SHOCKWAVE DARKSIDE (2014)

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I’m generally open to any kind of budget when it comes to science fiction. There are always gems to be found which have little to no money for props and sets, after all the ideas are what matter. You can always disguise the limitations of a production behind some model kits and a few choice locations. On the surface this has those kinds of elements as a band of soldiers make their way across the lunar surface during a war for the moon’s resources. After their ship goes down they become stranded with a dwindling supply of oxygen and energy for their armoured suits. Under constant threat of attack from an enemy force using machines which can spot them from high above, they must try to survive the hostile situation while settling their own idealogical differences.

shockwave-darkside

It’s a thought provoking set-up, but unfortunately this synopsis gives the film far too much credit and it all falls apart in the execution. The main issue is the script which doesn’t really capitalise on any of these interesting elements. The result is a story full of cartoon characters who do nothing but spout futuristic jargon instead of forming a sympathetic ensemble. Like so many others they try to create that Starship Troopers or Aliens tone filled with banter and inane dialogue, but it has no personality and it comes off as clunky and unnecessarily complicated. The cast just doesn’t talk like human beings as they reel off sound bites and quips with questionable effectiveness. To top all of this off they simply don’t have the charisma or the acting chops.

The show-don’t-tell rule is pretty much out the window because of the budget, but as things progress the story’s attempts at world building never hit the mark either. Which is a shame as they have made some effort in that department. The survivors are all futuristic zealots of various kinds and there’s a lot of debate on sci-fi religions. These groups have apparently been outlawed on Earth; they are all referred to as ‘the banished’. The film-makers attempts to include some social commentary are pretty blunt to say the least; it’s slowly revealed that their war over different beliefs is simply a war for the resources which the Moon contains. It’s not great but it’s a theme at least.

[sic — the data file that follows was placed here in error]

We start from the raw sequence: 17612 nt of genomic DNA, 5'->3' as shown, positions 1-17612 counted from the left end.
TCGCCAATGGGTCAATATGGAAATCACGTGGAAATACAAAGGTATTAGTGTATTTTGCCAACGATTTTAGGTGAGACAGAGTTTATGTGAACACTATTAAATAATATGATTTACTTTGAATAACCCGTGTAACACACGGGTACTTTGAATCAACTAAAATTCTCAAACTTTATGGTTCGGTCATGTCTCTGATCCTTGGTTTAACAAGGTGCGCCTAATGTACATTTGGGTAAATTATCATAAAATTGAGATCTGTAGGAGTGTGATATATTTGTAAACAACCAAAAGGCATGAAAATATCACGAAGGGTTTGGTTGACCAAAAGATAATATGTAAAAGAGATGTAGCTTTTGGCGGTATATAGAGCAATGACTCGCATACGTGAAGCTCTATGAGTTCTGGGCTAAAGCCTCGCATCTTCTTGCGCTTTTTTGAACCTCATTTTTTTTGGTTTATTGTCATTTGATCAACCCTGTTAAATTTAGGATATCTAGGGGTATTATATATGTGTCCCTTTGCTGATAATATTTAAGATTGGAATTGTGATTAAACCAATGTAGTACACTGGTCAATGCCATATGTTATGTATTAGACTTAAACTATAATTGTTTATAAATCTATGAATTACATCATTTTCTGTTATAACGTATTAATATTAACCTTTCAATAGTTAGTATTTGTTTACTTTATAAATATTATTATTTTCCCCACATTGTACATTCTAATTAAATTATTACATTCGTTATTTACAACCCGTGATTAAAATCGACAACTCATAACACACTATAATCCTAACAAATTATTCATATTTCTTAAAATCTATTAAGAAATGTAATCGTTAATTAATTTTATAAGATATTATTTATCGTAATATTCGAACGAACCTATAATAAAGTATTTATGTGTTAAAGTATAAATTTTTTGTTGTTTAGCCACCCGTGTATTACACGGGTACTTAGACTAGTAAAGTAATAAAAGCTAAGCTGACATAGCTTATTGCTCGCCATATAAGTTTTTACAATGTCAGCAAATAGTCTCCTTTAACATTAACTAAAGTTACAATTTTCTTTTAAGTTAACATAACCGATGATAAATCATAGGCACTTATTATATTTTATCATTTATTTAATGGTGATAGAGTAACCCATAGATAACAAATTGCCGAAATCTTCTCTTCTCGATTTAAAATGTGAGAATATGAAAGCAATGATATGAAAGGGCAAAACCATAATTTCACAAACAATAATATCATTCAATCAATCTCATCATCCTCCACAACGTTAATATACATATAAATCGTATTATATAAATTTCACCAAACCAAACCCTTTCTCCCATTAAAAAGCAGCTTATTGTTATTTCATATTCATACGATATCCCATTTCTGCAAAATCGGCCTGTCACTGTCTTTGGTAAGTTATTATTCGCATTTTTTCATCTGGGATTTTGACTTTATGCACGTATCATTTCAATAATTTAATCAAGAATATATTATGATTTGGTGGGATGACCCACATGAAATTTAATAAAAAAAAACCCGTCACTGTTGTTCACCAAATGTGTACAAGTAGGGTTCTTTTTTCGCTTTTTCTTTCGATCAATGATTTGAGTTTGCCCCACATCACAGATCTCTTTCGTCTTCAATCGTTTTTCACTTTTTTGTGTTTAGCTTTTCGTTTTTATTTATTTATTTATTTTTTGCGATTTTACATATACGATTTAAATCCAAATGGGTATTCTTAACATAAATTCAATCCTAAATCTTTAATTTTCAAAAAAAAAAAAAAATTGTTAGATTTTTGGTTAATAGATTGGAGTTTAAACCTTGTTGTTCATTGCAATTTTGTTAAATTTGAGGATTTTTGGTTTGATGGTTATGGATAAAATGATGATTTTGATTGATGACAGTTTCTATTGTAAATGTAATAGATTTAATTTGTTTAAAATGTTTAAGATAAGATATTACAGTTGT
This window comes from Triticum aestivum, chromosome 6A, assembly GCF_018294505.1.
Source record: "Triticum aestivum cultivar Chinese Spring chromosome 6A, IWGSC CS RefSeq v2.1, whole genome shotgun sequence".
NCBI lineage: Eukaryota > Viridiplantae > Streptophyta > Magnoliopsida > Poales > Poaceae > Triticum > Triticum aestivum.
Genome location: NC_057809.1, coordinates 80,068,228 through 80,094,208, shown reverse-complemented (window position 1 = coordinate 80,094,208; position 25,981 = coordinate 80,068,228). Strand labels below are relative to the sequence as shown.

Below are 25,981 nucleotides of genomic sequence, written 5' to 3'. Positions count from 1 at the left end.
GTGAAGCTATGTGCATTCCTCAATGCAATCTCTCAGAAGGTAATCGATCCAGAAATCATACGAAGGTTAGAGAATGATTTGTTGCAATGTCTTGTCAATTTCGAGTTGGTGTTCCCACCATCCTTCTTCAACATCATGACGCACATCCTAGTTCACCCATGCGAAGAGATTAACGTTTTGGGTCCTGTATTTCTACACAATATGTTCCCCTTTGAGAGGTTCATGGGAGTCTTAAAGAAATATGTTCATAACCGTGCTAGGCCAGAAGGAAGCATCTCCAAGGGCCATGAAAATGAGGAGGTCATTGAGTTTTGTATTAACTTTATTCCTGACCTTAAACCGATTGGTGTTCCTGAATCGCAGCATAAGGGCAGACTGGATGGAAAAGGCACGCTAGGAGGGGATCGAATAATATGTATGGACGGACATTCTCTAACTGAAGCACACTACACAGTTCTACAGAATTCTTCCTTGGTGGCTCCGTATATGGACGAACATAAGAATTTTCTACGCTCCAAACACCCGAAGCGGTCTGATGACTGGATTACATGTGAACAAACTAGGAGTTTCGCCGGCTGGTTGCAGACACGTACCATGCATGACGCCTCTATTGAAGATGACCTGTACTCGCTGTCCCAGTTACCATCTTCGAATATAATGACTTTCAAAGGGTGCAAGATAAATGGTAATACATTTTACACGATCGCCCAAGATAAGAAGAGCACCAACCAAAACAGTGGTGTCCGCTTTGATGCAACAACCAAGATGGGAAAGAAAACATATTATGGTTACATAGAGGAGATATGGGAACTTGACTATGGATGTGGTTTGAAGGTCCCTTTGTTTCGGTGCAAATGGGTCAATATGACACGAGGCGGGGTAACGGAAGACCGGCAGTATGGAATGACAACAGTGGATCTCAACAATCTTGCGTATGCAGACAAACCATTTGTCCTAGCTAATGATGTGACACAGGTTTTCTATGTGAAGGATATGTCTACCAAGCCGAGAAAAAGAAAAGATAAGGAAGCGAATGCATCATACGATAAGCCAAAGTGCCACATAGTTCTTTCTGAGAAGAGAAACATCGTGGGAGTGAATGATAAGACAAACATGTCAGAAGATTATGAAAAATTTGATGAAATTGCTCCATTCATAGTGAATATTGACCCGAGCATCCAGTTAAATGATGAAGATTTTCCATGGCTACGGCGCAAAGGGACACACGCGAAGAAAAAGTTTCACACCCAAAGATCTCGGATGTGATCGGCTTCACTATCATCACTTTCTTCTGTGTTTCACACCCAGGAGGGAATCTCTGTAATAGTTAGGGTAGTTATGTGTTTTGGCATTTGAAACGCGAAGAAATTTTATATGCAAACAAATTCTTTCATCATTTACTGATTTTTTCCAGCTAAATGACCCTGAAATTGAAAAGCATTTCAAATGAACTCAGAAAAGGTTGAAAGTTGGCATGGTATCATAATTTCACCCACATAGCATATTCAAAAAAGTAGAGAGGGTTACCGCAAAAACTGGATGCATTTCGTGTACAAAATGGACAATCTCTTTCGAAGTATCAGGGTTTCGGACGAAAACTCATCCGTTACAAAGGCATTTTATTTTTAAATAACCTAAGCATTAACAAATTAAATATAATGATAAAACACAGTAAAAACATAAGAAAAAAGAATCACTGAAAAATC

Elsewhere there are moments in which exiled life is explained and characters explain why they wanted to mine for ice or chose to give up precious air breeding livestock. They talk about the taste of real water, or the way enemy oxygen supplies are different. They have helmets that have the technology to share digital information but instead they choose to gamble with real playing cards. It’s probably the one attempt to humanise them which is nice to see when everything else is so rickety. Ultimately though much of the dialogue is just awkward and superfluous, and the rest of the movie doesn’t offer much real food for thought. It focuses too much on technology instead of people.

There are so many heads up displays to the point that it sometimes becomes laughable. It’s an interesting way to add padding to the run time but it’s still clearly filler. Whether it’s the enemy drones and helmet cams or the computers displaying live data about the war, they are screens everywhere. Even action scenes are filled with them and the constant shifts to internal perspective shots are exhausting. The result is a confusing mess where it’s never clear who is shooting at what or why. This isn’t helped by strange choices in the editing room which make everything feel incredibly choppy and disconnected. The use of fade to black transitions is also really strange considering this was originally made for a festival screening, not television.

Only one sequence is legitimately effective as the troopers come across some kind of tunnelling robots. The machines can see them from underground but the humans are at an obvious disadvantage. Perhaps they should have focused on this sequence and made a whole film about that; Graboids on the moon. But unless you have a serious thing for dust there isn’t really a lot to recommend here. In terms of production design the costumes are very cheap but they do at least have a certain kind of cardboard charm. The lousy spaceship effects on the other hand don’t get a pass. After a while it starts to feel like a left over FMV sequence from the old Westwood Studios strategy games, but without the novelty of Ray Wise or Udo Keir talking to you.

The location itself obviously lends itself to the shoe string budget they’re working with. But the way it’s depicted is just very dark and very grey, and the story is just a lot of slow walking and talking. There are fleeting glimpses here and there of what the film-makers might have had in mind, but the results never come together in a compelling way. I guess the same could be said of dozens of video on demand releases floating around out there in the cold recesses of cyber space. In the end it feels too much like a ninety minute slog, one that captures the idea of trudging across a barren wasteland a little too well. Which I don’t think is the viewing experience the creators had in mind.

Rating: ★★☆☆☆☆☆☆☆☆

About Mocata 118 Articles
A sucker for classic epics, 80s science fiction and fantasy kitsch, horror, action, animation, stop motion, world cinema, martial arts and all kinds of assorted stuff and nonsense. If you enjoy a bullet ballet, a good eye ball gag or a story about time travelling robots maybe we can be friends after all.

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